(2) Space for using lifting lug for removing and attaching channel cover, channel head and shell cover.

  • As shown in figure below, for the heat exchanger placed on the floor, channel cover, channel head and shell cover will be lifted with a crane using a lifting lug.
  • Heat exchanger placed on the platform, those will be lifted with a trolley beam using a lifting lug for removing or attaching. Position of pipes must be determined by avoiding any interference with lifting operation.
  • Since U tube type heat exchanger does not have a shell cover, removing work is not required.
  • To keep balance of the channel head, position of lifting lug is slightly moved to the flange side.

6. Nozzle Orientations for S&T Exchangers

In order to optimize the piping arrangements, there are some cases where possible relocation of nozzles can be done without compromising the heat exchanger basic operation. Accordingly, basic concept on the position of heat exchanger nozzle and examples of nozzle relocation for possible piping arrangement optimization are described below. Also, related to the nozzle relocation, it should be verified from respective system design personnel or process design engineer that there is no impact on the function of heat exchanger.

Example of Relocating the Nozzle of Heat Exchanger:

(1) Change the entering and exiting of the fluid without changing the nozzle location.

In case of Figure shown below, example on the right has a piping arrangement that is more effectively designed than the example on the left. This example includes a case that would exchange the fluid between tube side and shell side. (Frequently seen in situation where tube side and shell side have the same type of fluid.)

(2) Move the location of the nozzle.

As shown in Figure below, shell side nozzle on the heat exchanger, which was located at the position where entrance is close to the channel head and exit is close to the shell cover, can be reversed as is shown on the right. This is a relocation of nozzle to save the use of high-grade pipe and reduce the pressure drop to a minimum as possible.

(3) Make the nozzle as elbow nozzle.

Nozzle of the heat exchanger is normally made of straight pipe and flange, but can be changed to that made of elbow and flange. This is to make easier access to valve and meter by lowering the position of the heat exchanger and the level of alignment.

(4) Install the nozzle by giving an angle

Horizontally rotated elbow and flange of the nozzle to give advantage of obtaining piping route and maintenance space.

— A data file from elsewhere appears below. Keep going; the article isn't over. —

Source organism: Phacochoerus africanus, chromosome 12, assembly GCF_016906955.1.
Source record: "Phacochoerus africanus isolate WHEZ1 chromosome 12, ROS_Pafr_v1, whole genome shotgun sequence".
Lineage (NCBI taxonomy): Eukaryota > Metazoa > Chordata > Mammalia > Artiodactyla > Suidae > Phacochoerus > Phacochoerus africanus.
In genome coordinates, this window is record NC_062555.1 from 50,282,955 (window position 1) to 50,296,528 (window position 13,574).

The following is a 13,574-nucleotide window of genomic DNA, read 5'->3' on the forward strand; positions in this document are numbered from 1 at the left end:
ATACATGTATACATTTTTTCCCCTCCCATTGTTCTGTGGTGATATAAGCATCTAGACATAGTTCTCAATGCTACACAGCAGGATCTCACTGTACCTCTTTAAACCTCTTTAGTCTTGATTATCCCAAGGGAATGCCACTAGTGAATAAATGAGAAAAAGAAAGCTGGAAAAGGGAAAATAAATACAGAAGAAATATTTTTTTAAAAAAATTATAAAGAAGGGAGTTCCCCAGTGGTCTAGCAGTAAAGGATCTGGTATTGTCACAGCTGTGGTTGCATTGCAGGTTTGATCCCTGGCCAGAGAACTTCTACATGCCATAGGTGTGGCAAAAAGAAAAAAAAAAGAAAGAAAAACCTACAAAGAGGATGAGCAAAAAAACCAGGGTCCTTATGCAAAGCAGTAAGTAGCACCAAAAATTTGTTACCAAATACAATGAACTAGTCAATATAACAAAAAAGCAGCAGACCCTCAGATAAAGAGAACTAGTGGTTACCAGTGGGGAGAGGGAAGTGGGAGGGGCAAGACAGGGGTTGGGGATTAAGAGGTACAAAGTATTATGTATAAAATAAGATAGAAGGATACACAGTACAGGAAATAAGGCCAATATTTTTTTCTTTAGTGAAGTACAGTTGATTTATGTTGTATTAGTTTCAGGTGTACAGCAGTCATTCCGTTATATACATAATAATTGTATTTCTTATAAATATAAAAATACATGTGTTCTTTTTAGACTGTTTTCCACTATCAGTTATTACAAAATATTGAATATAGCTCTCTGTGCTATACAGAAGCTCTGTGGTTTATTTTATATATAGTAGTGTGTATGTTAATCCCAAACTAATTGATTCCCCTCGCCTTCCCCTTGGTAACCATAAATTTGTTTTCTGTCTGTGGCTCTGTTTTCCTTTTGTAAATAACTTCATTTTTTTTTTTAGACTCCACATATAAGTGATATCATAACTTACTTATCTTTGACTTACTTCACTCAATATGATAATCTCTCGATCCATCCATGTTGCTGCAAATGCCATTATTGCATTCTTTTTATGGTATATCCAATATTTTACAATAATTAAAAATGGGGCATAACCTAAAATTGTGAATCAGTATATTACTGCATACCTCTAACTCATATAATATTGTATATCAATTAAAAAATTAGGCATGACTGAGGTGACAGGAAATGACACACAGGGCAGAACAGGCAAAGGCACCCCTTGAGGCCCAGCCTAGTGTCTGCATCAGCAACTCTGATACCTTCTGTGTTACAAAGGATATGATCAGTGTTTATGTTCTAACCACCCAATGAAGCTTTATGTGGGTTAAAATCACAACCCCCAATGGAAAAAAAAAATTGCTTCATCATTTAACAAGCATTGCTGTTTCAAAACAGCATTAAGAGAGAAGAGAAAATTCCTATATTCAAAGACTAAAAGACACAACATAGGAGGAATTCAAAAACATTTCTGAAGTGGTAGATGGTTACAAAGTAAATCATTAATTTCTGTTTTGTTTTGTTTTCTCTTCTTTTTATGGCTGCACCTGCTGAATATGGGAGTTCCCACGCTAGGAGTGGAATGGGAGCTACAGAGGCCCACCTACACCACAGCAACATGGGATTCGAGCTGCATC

(5) Move the nozzle to a symmetric position

7. Study of Structure for S&T Exchangers

Size of Platform

Size of platform shall basically be determined in accordance with Figure below. The below is the basic requirements for determining platform size for Heat Exchanger. Read is also advised to refer client or project specification related to equipment arrangements.

Location of Pillar or Column

Position of the Pillar for longitudinal direction of the heat exchanger is to be on one of the lines (“1″– “6”) shown in Figure below.

Position of beam for vertical direction of heat exchanger is determined by setting the position of the pillar for longitudinal direction of heat exchanger. Therefore, following are to be noted in determining the pillar position for longitudinal direction.

Position of beam for vertical direction of heat exchanger is determined by setting the position of the pillar for longitudinal direction of heat exchanger. Therefore, following are to be noted in determining the pillar position for longitudinal direction.

(1) Full consideration shall be given not to affect the arrangement of pipe that go through the platform.

(2) Keep the maximum overhang at 2500mm and obtain dimensions A and B described above. For “3” and “4” of the pillar positions shown in figure above, there are many cases where overhang of the platform exceeds 2500mm by securing dimensions A and B specified above. Careful review should, therefore, needed in employing “3” and “4”.

(3) If a drum is installed on the same platform, saddle position of the drum and saddle position of the heat exchanger shall be in the same position to share the same beam.

(4) Pillar positions on line “1” and line “6” in Figure above are basically not employed unless they are installed on a pipe rack, since the steel frame will be wasted.


Staircase shall normally be installed parallel to the heat exchanger, and shall be walked up from the maintenance area side. See Figures below, for examples of staircase arrangement.